Nonetheless, neither the uptake of growing nutritious local food crops, nor pursuing the business and investment opportunities is straight forward. For example, the IFAD supported “Outer Island Food and Water Project” (OIFWP) project in Kiribati has identified that complex socio-cultural circumstances constrain people from household gardening.6
The majority of the population nowadays do “not see agriculture (home gardening) as a possible solution to their problems”, because “maintaining food sufficiency at a subsistence level has shifted to a cash economy behaviour which describes the paradigm shift from eating locally grown food to imported food.” Therefore, there is a need to complement the available scientific data with the traditional knowledge of Pacific communities, the natural holders/owners of the indigenous knowledge. Integrating scientific and traditional knowledge - by sharing and exchanging - and linking it to producers and other private sector actors can contribute to driving innovation, enhancing entrepreneurship, supporting business development and building resilience in Pacific Island States. Cultural sensitivity is important.
The CTA/IFAD/PIPSO commissioned study on bioactive compounds is in line with the aim of our Pacific flagship project which is to strengthen the capacity of the Pacific Island governments, farmer and private sector organisations, and sub-regional institutions to develop strategies and programs – as well as mobilise financing – that can increase poor rural people’s access to nutritious and healthy food. Opportunities for intervention include: building coherence for addressing nutrition challenges through agricultural programmes; building on ongoing initiatives; facilitating value chain and agribusiness development and supporting agriculture–nutrition awareness programmes to increase consumption and sale of locally produced, affordable nutritious foods.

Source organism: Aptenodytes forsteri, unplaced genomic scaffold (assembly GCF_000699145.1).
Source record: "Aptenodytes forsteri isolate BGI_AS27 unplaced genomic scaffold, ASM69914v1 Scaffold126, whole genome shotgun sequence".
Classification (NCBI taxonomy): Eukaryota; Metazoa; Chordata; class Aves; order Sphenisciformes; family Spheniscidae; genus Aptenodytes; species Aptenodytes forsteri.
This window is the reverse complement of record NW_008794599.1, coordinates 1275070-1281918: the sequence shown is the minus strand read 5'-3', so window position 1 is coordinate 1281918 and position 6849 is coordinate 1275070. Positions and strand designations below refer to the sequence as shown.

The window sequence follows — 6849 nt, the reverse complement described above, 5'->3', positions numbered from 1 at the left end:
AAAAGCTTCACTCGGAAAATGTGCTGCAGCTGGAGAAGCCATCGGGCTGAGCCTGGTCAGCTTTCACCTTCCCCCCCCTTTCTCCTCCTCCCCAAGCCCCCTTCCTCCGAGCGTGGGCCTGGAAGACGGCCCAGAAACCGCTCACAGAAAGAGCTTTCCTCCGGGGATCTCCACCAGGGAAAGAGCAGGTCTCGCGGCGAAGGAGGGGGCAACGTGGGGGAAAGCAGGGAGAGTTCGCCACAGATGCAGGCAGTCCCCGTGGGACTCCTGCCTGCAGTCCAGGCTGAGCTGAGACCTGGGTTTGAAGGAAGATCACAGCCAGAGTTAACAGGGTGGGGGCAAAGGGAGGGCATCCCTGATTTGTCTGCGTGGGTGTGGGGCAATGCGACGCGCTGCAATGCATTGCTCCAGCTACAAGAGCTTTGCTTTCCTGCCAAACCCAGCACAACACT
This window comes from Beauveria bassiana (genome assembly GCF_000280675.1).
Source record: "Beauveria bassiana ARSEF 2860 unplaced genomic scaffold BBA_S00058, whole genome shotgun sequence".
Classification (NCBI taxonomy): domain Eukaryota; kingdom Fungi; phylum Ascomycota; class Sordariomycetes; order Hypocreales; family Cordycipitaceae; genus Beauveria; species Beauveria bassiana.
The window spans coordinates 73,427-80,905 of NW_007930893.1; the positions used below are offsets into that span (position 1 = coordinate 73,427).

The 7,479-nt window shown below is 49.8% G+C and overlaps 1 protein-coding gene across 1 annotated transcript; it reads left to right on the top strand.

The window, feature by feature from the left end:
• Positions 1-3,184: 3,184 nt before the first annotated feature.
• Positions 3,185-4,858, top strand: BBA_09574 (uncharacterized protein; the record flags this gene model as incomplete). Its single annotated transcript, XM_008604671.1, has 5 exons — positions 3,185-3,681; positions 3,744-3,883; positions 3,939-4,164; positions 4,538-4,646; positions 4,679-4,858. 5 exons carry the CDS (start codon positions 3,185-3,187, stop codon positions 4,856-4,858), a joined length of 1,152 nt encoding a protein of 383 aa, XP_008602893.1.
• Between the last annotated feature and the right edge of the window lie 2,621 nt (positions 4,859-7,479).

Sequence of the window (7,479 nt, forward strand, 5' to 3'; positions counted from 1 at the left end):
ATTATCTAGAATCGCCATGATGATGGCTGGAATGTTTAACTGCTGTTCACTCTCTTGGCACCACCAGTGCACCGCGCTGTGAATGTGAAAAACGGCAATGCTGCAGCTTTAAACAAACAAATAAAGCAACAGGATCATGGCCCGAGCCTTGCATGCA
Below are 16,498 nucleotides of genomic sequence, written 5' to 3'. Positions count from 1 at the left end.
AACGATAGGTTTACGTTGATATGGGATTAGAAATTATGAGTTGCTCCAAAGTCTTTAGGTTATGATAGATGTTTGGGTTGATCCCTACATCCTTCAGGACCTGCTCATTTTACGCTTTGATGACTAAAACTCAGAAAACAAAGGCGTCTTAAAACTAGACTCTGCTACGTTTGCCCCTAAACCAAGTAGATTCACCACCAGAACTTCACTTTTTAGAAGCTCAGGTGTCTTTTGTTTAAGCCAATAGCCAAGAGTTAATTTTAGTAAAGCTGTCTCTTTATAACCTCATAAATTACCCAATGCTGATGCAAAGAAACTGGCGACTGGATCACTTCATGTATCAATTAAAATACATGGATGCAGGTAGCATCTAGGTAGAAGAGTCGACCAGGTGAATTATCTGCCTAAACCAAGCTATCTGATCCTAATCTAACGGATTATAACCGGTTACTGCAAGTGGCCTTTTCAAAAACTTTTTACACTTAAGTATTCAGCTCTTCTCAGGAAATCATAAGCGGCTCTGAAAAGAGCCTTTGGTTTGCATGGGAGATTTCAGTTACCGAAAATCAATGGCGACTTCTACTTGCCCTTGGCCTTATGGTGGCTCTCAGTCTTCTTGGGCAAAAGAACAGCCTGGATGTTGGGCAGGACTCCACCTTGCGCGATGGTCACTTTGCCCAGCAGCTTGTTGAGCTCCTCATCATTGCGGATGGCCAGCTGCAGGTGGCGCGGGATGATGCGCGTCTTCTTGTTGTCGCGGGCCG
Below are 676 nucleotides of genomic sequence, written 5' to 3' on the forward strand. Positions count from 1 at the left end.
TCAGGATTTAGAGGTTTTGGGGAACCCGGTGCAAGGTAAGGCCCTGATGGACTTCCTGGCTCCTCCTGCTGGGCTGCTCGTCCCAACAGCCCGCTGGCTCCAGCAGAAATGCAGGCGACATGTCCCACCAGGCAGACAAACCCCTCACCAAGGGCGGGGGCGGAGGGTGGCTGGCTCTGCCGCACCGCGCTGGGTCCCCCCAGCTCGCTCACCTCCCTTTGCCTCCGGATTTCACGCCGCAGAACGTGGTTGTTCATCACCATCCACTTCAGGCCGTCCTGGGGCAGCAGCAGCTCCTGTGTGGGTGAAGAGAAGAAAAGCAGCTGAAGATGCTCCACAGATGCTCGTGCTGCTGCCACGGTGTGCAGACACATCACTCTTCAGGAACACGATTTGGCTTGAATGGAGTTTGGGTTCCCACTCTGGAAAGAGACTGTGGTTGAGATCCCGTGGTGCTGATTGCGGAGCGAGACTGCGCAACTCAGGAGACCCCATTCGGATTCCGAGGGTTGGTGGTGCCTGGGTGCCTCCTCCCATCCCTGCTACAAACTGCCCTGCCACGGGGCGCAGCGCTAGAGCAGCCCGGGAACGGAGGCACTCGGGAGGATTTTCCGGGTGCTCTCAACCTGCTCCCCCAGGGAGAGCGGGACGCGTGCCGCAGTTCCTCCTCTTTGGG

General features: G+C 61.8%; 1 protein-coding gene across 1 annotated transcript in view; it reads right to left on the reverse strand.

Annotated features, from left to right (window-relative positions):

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Judith Francis and Jana Dietershagen, CTA
(1) Edis, R., Dean, G. and Lyons, G. ‘How food gardens based on traditional practice can improve health in the Pacific’. 24 May 2017. In The Conversation.
(2) Goebel, R., Taylor, M. and Lyons, G. ‘Leafy green vegetables in the tropics: Feasibilty study on increasing the consumption of nutritionally-rich leafy vegetables by indigenous communities in Samoa, Solomon Islands and Northern Australia (Factsheet 1-8)’. 2013. Australian Centre for International Agricultural Research.
(3) Promoting nutritious food systems in the Pacific Islands’. 31 August 2016. CTA.
(4) Englberger, L., et al. 2014. ‘Carotenoid content and traditional knowledge of breadfruit cultivars of the Republic of the Marshall Islands’. J. Food Compos. Anal. 34:2. 192–199.
(5) Hamed, I. et al. 2015. ‘Marine Bioactive Compounds and Their Health benefits: A Review’. Comprehensive Reviews in Food Science and Food Safety. 14:4. 446-465.
(6) A struggle to achieve food sufficiency through home gardening’. 19 May 2017. In Outer Island Food and Water Project: Kiribati. International Fund for Agricultural Development (IFAD).